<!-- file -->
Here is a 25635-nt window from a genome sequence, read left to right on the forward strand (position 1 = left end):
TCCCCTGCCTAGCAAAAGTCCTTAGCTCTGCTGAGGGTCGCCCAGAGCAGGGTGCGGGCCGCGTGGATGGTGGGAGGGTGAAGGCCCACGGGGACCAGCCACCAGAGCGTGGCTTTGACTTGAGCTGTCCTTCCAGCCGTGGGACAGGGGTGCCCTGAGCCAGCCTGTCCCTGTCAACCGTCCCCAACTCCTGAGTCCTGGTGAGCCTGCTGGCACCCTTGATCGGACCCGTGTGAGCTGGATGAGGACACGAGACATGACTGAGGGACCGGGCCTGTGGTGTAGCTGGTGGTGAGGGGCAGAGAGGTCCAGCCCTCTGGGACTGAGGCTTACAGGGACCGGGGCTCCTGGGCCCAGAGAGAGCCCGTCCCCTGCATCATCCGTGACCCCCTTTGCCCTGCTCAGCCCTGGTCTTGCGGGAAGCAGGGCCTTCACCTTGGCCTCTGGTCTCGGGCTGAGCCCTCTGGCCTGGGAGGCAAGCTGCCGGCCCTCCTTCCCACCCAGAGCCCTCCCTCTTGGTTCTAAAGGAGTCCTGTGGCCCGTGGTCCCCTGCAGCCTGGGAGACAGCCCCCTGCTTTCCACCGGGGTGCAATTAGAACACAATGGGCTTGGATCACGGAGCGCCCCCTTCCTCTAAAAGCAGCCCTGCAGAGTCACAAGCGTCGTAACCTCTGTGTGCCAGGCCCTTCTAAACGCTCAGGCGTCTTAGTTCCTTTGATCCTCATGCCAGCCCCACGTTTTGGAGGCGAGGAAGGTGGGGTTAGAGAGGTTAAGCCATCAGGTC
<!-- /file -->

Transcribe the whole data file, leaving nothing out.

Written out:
Here is a 25635-nt window from a genome sequence, read left to right on the forward strand (position 1 = left end):
TCCCCTGCCTAGCAAAAGTCCTTAGCTCTGCTGAGGGTCGCCCAGAGCAGGGTGCGGGCCGCGTGGATGGTGGGAGGGTGAAGGCCCACGGGGACCAGCCACCAGAGCGTGGCTTTGACTTGAGCTGTCCTTCCAGCCGTGGGACAGGGGTGCCCTGAGCCAGCCTGTCCCTGTCAACCGTCCCCAACTCCTGAGTCCTGGTGAGCCTGCTGGCACCCTTGATCGGACCCGTGTGAGCTGGATGAGGACACGAGACATGACTGAGGGACCGGGCCTGTGGTGTAGCTGGTGGTGAGGGGCAGAGAGGTCCAGCCCTCTGGGACTGAGGCTTACAGGGACCGGGGCTCCTGGGCCCAGAGAGAGCCCGTCCCCTGCATCATCCGTGACCCCCTTTGCCCTGCTCAGCCCTGGTCTTGCGGGAAGCAGGGCCTTCACCTTGGCCTCTGGTCTCGGGCTGAGCCCTCTGGCCTGGGAGGCAAGCTGCCGGCCCTCCTTCCCACCCAGAGCCCTCCCTCTTGGTTCTAAAGGAGTCCTGTGGCCCGTGGTCCCCTGCAGCCTGGGAGACAGCCCCCTGCTTTCCACCGGGGTGCAATTAGAACACAATGGGCTTGGATCACGGAGCGCCCCCTTCCTCTAAAAGCAGCCCTGCAGAGTCACAAGCGTCGTAACCTCTGTGTGCCAGGCCCTTCTAAACGCTCAGGCGTCTTAGTTCCTTTGATCCTCATGCCAGCCCCACGTTTTGGAGGCGAGGAAGGTGGGGTTAGAGAGGTTAAGCCATCAGGTC